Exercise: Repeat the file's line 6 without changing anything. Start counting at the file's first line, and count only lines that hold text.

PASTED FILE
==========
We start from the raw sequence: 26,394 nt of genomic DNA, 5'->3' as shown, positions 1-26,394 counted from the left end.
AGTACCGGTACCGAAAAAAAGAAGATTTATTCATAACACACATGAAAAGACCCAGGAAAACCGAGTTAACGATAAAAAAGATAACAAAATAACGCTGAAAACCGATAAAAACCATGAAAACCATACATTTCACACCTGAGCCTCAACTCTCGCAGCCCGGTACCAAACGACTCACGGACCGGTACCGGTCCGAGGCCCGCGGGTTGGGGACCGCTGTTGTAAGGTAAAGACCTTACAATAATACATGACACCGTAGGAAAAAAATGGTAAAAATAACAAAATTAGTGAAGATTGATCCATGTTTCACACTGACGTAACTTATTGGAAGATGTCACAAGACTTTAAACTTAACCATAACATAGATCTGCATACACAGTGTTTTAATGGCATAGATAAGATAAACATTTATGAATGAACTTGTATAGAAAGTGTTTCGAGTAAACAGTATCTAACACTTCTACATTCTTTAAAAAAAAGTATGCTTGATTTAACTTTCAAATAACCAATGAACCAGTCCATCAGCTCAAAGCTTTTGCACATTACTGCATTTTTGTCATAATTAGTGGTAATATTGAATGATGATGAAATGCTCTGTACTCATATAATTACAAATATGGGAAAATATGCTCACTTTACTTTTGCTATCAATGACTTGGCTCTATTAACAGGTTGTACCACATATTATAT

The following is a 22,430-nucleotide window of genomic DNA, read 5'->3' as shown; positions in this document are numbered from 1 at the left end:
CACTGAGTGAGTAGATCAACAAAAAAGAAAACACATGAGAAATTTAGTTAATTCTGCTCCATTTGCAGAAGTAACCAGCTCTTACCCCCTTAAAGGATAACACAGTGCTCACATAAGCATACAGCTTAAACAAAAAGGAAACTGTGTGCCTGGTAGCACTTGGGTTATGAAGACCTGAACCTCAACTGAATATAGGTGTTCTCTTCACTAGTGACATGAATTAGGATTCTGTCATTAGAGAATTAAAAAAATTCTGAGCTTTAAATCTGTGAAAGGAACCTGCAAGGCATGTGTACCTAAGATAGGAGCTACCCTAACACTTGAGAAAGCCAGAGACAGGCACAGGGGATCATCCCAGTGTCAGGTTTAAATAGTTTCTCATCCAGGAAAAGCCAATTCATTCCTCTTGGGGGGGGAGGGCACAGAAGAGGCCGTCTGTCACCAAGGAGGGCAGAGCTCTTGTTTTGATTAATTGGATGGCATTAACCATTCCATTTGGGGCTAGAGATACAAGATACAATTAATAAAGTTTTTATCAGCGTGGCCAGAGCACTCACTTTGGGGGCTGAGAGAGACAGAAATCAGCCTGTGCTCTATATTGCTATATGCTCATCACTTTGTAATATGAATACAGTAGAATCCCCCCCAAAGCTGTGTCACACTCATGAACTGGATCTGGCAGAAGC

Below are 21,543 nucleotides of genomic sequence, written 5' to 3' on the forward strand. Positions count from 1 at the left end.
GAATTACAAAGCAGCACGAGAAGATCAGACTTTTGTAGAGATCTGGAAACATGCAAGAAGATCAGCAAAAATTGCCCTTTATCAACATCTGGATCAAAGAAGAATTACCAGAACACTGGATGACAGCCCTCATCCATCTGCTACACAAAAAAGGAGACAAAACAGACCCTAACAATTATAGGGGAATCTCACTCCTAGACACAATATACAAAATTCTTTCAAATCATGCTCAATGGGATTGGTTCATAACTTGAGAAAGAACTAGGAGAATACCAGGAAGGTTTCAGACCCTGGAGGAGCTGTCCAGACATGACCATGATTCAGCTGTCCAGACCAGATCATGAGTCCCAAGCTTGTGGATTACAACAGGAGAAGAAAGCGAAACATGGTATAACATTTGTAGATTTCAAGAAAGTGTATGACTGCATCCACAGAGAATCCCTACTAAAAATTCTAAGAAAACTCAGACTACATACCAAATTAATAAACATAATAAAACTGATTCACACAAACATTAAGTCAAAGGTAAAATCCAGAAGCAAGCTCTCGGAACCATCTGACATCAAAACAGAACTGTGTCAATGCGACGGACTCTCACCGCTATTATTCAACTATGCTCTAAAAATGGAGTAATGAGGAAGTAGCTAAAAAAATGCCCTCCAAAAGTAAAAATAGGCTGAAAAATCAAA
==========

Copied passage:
GAATTACAAAGCAGCACGAGAAGATCAGACTTTTGTAGAGATCTGGAAACATGCAAGAAGATCAGCAAAAATTGCCCTTTATCAACATCTGGATCAAAGAAGAATTACCAGAACACTGGATGACAGCCCTCATCCATCTGCTACACAAAAAAGGAGACAAAACAGACCCTAACAATTATAGGGGAATCTCACTCCTAGACACAATATACAAAATTCTTTCAAATCATGCTCAATGGGATTGGTTCATAACTTGAGAAAGAACTAGGAGAATACCAGGAAGGTTTCAGACCCTGGAGGAGCTGTCCAGACATGACCATGATTCAGCTGTCCAGACCAGATCATGAGTCCCAAGCTTGTGGATTACAACAGGAGAAGAAAGCGAAACATGGTATAACATTTGTAGATTTCAAGAAAGTGTATGACTGCATCCACAGAGAATCCCTACTAAAAATTCTAAGAAAACTCAGACTACATACCAAATTAATAAACATAATAAAACTGATTCACACAAACATTAAGTCAAAGGTAAAATCCAGAAGCAAGCTCTCGGAACCATCTGACATCAAAACAGAACTGTGTCAATGCGACGGACTCTCACCGCTATTATTCAACTATGCTCTAAAAATGGAGTAATGAGGAAGTAGCTAAAAAAATGCCCTCCAAAAGTAAAAATAGGCTGAAAAATCAAA